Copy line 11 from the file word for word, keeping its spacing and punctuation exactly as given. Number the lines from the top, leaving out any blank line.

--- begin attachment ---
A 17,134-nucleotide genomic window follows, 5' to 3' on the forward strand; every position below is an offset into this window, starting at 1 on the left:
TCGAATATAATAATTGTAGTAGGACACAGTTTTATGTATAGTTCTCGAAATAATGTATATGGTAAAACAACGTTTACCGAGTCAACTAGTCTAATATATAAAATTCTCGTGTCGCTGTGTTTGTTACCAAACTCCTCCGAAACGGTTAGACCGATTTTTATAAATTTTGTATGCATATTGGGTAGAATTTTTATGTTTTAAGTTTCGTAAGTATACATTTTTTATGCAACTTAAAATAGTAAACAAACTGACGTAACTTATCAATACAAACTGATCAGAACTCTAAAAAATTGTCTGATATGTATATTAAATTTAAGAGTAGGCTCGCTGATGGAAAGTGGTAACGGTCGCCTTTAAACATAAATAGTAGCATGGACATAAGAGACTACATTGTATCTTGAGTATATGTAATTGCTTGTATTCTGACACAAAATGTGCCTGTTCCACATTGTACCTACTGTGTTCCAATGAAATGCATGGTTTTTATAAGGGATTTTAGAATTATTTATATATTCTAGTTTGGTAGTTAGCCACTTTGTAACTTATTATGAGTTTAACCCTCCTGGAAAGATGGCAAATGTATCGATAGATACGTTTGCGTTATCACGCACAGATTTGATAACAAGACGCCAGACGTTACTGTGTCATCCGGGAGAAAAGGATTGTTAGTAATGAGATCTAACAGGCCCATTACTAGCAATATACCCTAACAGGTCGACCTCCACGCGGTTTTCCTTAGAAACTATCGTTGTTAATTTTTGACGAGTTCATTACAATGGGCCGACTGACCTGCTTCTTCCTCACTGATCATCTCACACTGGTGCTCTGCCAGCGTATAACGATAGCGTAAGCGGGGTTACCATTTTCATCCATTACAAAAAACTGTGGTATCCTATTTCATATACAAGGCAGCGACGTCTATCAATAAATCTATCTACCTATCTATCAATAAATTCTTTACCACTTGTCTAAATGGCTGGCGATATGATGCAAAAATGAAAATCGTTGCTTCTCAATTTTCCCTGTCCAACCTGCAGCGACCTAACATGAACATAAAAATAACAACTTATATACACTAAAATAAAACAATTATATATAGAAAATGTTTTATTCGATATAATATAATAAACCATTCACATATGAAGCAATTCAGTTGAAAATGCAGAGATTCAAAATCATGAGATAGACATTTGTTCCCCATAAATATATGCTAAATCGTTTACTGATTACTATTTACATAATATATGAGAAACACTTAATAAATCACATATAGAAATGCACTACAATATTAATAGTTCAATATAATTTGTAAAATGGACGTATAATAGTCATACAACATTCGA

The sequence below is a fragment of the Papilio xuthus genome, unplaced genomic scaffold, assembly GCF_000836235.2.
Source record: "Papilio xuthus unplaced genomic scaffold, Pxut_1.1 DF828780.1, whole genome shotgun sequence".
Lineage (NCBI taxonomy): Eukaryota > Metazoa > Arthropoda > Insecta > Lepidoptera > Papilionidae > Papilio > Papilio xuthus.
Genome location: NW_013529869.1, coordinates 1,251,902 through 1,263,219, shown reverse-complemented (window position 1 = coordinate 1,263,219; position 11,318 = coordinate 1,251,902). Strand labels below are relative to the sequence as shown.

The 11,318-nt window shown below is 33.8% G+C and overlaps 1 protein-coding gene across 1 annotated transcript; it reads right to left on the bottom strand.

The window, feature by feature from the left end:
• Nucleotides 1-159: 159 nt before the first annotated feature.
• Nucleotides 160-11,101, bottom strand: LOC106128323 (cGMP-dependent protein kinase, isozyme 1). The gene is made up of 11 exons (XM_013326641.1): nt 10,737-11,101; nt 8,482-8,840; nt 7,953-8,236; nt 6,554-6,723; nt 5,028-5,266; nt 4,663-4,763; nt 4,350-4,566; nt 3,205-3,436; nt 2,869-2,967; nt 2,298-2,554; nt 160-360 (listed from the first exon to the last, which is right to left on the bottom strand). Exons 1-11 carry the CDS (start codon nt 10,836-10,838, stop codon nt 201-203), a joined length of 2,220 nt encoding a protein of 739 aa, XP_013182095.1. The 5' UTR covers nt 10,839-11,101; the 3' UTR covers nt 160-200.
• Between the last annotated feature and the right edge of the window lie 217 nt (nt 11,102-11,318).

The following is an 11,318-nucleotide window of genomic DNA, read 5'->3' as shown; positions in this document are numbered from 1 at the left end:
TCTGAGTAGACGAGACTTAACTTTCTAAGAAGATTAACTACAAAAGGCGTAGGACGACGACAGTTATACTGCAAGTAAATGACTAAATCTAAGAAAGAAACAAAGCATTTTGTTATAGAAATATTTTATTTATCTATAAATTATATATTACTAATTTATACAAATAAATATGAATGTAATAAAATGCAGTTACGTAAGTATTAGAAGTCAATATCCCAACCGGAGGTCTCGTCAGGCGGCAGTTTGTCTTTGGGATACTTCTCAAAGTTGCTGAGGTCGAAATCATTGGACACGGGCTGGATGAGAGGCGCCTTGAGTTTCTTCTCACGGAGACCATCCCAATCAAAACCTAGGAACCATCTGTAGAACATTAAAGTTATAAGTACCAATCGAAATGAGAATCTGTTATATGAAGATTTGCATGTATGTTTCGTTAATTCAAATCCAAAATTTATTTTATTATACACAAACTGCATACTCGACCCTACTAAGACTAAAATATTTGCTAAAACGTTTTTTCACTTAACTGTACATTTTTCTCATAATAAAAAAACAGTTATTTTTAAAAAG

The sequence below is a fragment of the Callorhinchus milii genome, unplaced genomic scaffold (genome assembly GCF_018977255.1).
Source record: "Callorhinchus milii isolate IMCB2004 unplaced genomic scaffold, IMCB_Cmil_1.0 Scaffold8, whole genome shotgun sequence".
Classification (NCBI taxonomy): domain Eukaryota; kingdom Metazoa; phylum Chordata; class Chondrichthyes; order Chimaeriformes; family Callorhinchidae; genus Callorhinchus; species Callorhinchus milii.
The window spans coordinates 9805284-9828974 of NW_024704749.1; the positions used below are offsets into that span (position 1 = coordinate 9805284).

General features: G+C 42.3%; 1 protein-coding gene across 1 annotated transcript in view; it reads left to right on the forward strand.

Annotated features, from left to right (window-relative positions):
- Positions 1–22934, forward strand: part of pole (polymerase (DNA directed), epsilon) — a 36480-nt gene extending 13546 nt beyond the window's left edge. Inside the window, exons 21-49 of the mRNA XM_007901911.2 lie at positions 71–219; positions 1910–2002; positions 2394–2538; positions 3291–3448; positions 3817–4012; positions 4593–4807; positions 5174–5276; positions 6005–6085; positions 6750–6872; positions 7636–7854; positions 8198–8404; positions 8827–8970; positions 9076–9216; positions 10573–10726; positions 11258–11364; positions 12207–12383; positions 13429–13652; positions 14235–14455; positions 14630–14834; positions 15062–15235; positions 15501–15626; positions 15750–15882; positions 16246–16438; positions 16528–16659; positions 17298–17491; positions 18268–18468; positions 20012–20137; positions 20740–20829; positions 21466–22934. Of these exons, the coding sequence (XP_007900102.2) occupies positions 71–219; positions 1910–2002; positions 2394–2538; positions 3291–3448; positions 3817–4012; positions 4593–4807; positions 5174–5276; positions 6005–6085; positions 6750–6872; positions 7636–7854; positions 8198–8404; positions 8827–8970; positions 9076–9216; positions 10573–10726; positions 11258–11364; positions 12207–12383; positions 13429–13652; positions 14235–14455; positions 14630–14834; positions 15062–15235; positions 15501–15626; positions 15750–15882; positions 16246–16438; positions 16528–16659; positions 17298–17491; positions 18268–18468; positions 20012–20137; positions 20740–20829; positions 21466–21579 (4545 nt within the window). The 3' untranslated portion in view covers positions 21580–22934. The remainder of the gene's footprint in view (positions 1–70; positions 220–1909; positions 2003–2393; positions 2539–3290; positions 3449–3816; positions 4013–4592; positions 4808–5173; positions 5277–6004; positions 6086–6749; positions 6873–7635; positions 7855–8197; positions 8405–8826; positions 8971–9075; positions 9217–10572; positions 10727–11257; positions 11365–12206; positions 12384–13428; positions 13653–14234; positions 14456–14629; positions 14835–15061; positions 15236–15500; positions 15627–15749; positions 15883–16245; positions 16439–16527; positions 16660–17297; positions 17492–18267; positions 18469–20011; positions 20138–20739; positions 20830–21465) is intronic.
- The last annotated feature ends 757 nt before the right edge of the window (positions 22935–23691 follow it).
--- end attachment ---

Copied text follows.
• Between the last annotated feature and the right edge of the window lie 217 nt (nt 11,102-11,318).